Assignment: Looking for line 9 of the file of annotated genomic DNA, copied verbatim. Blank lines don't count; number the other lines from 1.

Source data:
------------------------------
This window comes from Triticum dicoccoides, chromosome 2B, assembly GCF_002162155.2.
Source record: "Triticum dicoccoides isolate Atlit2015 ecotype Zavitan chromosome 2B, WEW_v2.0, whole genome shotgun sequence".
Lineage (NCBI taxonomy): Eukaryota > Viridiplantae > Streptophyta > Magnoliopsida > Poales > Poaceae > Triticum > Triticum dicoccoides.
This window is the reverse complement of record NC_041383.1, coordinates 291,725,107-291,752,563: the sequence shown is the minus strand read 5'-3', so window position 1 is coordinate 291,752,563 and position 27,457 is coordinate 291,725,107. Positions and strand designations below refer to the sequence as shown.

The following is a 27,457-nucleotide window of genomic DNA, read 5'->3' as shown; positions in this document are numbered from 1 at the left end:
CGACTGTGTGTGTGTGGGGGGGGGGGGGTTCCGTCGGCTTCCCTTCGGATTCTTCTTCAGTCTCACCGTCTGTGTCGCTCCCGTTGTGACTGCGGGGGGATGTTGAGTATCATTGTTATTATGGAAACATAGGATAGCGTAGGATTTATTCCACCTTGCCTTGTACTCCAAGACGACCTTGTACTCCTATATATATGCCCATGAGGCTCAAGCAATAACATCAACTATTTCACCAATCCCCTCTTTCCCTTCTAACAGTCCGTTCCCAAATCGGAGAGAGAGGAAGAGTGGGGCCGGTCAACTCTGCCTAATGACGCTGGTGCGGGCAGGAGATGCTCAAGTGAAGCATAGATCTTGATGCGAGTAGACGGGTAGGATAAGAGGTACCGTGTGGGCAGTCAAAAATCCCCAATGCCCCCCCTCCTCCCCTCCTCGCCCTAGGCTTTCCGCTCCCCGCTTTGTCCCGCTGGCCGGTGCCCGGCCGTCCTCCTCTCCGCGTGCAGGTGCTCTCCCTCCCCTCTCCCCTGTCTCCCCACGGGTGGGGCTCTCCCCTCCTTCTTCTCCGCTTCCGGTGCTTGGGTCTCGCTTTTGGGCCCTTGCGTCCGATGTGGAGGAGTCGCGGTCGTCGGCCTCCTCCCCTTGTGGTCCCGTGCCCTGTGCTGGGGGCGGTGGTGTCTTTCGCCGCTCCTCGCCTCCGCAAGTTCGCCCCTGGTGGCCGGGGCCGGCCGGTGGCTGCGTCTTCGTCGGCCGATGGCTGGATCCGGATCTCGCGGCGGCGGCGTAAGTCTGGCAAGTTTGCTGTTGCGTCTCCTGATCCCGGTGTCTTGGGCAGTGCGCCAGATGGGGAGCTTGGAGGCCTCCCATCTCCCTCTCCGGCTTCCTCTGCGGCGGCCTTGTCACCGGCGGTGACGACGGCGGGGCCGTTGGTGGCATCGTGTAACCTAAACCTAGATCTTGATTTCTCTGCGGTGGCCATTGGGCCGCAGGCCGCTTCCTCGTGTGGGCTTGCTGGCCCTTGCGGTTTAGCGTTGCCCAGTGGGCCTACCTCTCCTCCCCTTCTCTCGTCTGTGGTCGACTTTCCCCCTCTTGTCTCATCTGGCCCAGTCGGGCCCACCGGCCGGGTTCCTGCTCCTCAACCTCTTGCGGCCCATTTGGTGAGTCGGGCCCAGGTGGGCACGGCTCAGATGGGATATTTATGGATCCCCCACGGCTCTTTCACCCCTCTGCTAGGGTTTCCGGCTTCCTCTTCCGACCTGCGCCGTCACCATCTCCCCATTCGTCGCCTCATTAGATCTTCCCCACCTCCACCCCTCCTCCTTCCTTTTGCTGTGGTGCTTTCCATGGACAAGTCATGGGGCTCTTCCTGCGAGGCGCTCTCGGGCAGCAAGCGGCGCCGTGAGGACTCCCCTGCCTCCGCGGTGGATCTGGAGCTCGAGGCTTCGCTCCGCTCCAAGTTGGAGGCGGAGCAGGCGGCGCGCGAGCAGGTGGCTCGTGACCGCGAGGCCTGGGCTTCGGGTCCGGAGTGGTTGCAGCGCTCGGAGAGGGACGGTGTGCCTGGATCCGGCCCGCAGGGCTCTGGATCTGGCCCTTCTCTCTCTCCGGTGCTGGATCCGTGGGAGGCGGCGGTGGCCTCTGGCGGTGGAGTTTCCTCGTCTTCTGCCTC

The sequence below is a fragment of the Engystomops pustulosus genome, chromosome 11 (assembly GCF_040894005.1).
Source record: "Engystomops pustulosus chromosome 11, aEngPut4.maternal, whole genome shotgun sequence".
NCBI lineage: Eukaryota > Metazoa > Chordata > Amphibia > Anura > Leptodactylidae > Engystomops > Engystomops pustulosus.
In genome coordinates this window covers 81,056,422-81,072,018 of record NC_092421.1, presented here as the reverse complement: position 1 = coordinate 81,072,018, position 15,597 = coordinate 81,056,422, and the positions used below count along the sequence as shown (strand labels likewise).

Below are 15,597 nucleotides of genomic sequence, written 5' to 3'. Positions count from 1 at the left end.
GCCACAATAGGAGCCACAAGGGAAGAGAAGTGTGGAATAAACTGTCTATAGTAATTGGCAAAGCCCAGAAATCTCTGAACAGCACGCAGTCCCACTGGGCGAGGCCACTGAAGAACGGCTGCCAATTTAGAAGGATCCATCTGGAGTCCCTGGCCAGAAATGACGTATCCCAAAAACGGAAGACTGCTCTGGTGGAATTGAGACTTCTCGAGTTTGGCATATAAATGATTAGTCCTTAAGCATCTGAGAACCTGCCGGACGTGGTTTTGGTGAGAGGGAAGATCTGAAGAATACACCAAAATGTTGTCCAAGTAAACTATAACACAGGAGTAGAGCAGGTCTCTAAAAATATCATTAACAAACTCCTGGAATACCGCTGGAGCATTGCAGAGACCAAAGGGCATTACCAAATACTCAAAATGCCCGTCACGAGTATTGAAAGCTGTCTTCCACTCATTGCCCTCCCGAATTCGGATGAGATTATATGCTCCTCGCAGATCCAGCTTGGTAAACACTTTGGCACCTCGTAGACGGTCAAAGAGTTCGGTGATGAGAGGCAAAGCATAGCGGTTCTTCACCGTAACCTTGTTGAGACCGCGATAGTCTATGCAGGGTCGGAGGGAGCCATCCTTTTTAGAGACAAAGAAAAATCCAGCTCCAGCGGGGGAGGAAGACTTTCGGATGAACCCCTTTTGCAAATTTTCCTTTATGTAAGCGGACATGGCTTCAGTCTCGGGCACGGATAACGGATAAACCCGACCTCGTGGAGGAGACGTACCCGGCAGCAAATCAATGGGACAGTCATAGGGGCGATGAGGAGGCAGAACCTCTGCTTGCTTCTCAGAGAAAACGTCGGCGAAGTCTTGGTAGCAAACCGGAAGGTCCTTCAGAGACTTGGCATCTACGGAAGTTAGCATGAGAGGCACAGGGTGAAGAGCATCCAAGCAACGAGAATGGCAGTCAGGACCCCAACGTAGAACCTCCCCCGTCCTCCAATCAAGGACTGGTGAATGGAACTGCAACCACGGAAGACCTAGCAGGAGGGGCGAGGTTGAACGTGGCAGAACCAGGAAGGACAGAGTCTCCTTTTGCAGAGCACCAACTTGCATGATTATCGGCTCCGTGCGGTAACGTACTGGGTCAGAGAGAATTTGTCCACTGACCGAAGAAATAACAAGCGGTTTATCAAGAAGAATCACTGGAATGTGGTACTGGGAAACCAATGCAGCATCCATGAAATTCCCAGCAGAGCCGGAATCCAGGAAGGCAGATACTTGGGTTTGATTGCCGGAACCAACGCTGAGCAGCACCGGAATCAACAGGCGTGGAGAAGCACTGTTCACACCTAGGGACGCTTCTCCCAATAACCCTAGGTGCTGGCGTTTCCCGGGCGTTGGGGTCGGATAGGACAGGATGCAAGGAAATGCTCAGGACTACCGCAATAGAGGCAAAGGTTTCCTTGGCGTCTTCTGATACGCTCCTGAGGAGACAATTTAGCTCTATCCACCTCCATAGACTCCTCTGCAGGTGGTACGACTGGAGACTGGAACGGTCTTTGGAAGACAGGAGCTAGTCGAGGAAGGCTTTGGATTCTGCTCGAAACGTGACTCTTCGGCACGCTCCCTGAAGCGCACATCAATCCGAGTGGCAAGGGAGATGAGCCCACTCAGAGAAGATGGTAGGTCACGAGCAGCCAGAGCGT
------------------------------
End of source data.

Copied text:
NCBI lineage: Eukaryota > Metazoa > Chordata > Amphibia > Anura > Leptodactylidae > Engystomops > Engystomops pustulosus.